From the village hall, take Southfield Rd and the unsurfaced Fullen Lane track to the gate then down the hill to the four stiles, diagonally uphill to the right to the broken stile above Kirby Hall. Down through the gate next to the shop and entrance to the Hall, then along the road, over the cattle grid, past the car park and up to the entrance gate on Kirby Lane. Cross the road - go through the deer-proof gate, and follow the path downhill until another path crosses at right angles. Turn left along this path and follow the signs a fair way above the brook. There is another deer-proof gate. Go through this and cross a narrow band of trees - the path is visible across the field, no need to go too close to the wood called the Rookery.
The path leads to the corner of an outbuilding of Home Farm.
Join the farm road and walk through the gate, past some metal sheep pens, and out on to the village street. Follow this as far as the old school - now part house, part village hall.
Over a stile and up across the field towards the 'tea-pot' (Aladdin's Lamp?) monument. (I'm told the man to whom this monument is dedicated loved his cups of tea!) After this you cross a couple of fields with stiles, and come to a boggy section with a small building near by. The path leads through trees and over three footbridges to the A43.
Cross the A43 and a very short walk to the right (towards Corby) brings you to the somewhat hidden footpath sign.
|Looking back to where the Willow Brook goes under the A43.|
The path continues through the field, where there are a lot of bumps, which are probably the remains of a settlement deserted by the eighteenth century. [DMV = Deserted Medieval Villages. The DMV we passed on the way into Bulwick was called Henwick and is one of the 75 DMV' s in Northampton. Pronounced Henick it is a farm/land where hens were kept. Bulwick, (yes you guessed it correctly) was where bulls were kept. Info from Peter Hill, via Barry - many thanks!]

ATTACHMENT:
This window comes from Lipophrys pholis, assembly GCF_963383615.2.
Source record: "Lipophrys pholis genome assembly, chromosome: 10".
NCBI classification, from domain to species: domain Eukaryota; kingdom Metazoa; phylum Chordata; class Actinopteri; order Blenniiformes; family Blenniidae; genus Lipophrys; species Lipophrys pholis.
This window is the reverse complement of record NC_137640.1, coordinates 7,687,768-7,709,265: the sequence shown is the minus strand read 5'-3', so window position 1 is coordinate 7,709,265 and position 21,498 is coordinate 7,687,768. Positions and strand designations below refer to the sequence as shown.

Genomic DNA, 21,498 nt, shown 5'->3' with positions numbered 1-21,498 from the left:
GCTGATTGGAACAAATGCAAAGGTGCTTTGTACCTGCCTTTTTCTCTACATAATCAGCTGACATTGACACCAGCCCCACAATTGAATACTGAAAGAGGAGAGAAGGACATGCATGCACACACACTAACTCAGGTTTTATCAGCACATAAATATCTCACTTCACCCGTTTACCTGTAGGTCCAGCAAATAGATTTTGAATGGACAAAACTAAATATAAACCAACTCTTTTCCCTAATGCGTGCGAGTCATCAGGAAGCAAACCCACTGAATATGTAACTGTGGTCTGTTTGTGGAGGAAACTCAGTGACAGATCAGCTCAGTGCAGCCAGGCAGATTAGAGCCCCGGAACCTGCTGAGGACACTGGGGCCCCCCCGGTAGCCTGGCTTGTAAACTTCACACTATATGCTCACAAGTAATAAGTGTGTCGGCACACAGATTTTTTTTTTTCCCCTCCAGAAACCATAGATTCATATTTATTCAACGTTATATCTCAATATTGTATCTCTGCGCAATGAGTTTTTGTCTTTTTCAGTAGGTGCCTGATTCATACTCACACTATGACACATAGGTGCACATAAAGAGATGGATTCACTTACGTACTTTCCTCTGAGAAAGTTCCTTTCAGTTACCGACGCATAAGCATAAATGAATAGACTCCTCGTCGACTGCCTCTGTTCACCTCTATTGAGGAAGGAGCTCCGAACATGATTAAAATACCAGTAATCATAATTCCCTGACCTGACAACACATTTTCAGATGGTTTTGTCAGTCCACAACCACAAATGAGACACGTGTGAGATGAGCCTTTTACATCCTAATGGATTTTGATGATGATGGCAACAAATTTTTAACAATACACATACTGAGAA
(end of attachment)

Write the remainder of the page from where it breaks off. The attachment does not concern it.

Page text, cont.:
The path emerges into Bulwick over a stile between some houses and the Queens Head pub.
We took a break at the church - the village shop which sells food and coffee is almost opposite.
From the church we turned downhill past the old school, past the Mill House, and turned left into Red Lodge Road. We followed this across the bridge over the A43, and then turned right along a bridleway. This climbs gradually, then turns left. At a hedge it runs right again, climbing a little more. Laxton church spire comes into view ahead. The path runs left and crosses a couple of fields to meet the road from Deene to Spanhoe. Cross the road and continue bearing very slightly to the right. After crossing two fields you arrive at the lake at Harringworth Lodge. We saw plenty of birdlife today, including two or three herons.
From here the path follows a track alongside woods, past a field of cows. The track turns right, but the path continues along the grass. Just after the end of the woods you turn right to join a track by what appears to be a disused railway cutting.
This turns right, and you go through a gate and across a large field. The path passes through two gates in the corner of the next field, and then across two arable fields, through gates. Finally you cut across the corner of another field, near some agricultural buidlings, before turning right along a track which leads to Gretton's Kirby Road. Turn left here and continue to the village hall.
Map and details (in reverse)